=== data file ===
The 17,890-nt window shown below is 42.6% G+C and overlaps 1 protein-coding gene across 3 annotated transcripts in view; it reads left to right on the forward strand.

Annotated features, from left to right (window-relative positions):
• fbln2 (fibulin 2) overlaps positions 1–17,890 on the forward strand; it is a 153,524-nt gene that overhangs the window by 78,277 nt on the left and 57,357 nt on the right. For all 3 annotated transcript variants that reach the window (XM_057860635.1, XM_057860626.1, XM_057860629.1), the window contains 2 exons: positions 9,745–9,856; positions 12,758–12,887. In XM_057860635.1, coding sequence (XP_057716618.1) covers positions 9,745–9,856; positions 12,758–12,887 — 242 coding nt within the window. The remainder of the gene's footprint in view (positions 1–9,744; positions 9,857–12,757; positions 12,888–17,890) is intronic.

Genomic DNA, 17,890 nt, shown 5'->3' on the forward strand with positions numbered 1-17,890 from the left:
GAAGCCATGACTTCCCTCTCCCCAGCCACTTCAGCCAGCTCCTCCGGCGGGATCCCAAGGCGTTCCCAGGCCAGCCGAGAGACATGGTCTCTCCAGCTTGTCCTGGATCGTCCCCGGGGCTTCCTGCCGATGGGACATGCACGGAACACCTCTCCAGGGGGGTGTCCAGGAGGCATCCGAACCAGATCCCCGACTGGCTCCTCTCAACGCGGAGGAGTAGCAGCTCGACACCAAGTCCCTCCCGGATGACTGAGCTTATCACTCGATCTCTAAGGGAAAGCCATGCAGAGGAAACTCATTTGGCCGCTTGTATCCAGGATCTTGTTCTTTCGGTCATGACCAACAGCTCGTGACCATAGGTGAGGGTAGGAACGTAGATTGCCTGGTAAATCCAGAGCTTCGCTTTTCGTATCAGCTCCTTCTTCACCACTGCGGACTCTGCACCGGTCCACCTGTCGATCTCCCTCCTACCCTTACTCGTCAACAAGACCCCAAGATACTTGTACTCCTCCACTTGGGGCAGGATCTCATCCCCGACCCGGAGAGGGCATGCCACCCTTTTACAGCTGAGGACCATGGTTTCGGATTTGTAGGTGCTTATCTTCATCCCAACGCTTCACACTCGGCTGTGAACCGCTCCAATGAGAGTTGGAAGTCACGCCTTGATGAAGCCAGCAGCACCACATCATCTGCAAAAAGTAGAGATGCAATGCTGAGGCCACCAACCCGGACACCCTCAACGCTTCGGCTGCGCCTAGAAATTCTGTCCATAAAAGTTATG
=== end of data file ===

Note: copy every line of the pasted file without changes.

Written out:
The 17,890-nt window shown below is 42.6% G+C and overlaps 1 protein-coding gene across 3 annotated transcripts in view; it reads left to right on the forward strand.

Annotated features, from left to right (window-relative positions):
• fbln2 (fibulin 2) overlaps positions 1–17,890 on the forward strand; it is a 153,524-nt gene that overhangs the window by 78,277 nt on the left and 57,357 nt on the right. For all 3 annotated transcript variants that reach the window (XM_057860635.1, XM_057860626.1, XM_057860629.1), the window contains 2 exons: positions 9,745–9,856; positions 12,758–12,887. In XM_057860635.1, coding sequence (XP_057716618.1) covers positions 9,745–9,856; positions 12,758–12,887 — 242 coding nt within the window. The remainder of the gene's footprint in view (positions 1–9,744; positions 9,857–12,757; positions 12,888–17,890) is intronic.

Genomic DNA, 17,890 nt, shown 5'->3' on the forward strand with positions numbered 1-17,890 from the left:
GAAGCCATGACTTCCCTCTCCCCAGCCACTTCAGCCAGCTCCTCCGGCGGGATCCCAAGGCGTTCCCAGGCCAGCCGAGAGACATGGTCTCTCCAGCTTGTCCTGGATCGTCCCCGGGGCTTCCTGCCGATGGGACATGCACGGAACACCTCTCCAGGGGGGTGTCCAGGAGGCATCCGAACCAGATCCCCGACTGGCTCCTCTCAACGCGGAGGAGTAGCAGCTCGACACCAAGTCCCTCCCGGATGACTGAGCTTATCACTCGATCTCTAAGGGAAAGCCATGCAGAGGAAACTCATTTGGCCGCTTGTATCCAGGATCTTGTTCTTTCGGTCATGACCAACAGCTCGTGACCATAGGTGAGGGTAGGAACGTAGATTGCCTGGTAAATCCAGAGCTTCGCTTTTCGTATCAGCTCCTTCTTCACCACTGCGGACTCTGCACCGGTCCACCTGTCGATCTCCCTCCTACCCTTACTCGTCAACAAGACCCCAAGATACTTGTACTCCTCCACTTGGGGCAGGATCTCATCCCCGACCCGGAGAGGGCATGCCACCCTTTTACAGCTGAGGACCATGGTTTCGGATTTGTAGGTGCTTATCTTCATCCCAACGCTTCACACTCGGCTGTGAACCGCTCCAATGAGAGTTGGAAGTCACGCCTTGATGAAGCCAGCAGCACCACATCATCTGCAAAAAGTAGAGATGCAATGCTGAGGCCACCAACCCGGACACCCTCAACGCTTCGGCTGCGCCTAGAAATTCTGTCCATAAAAGTTATG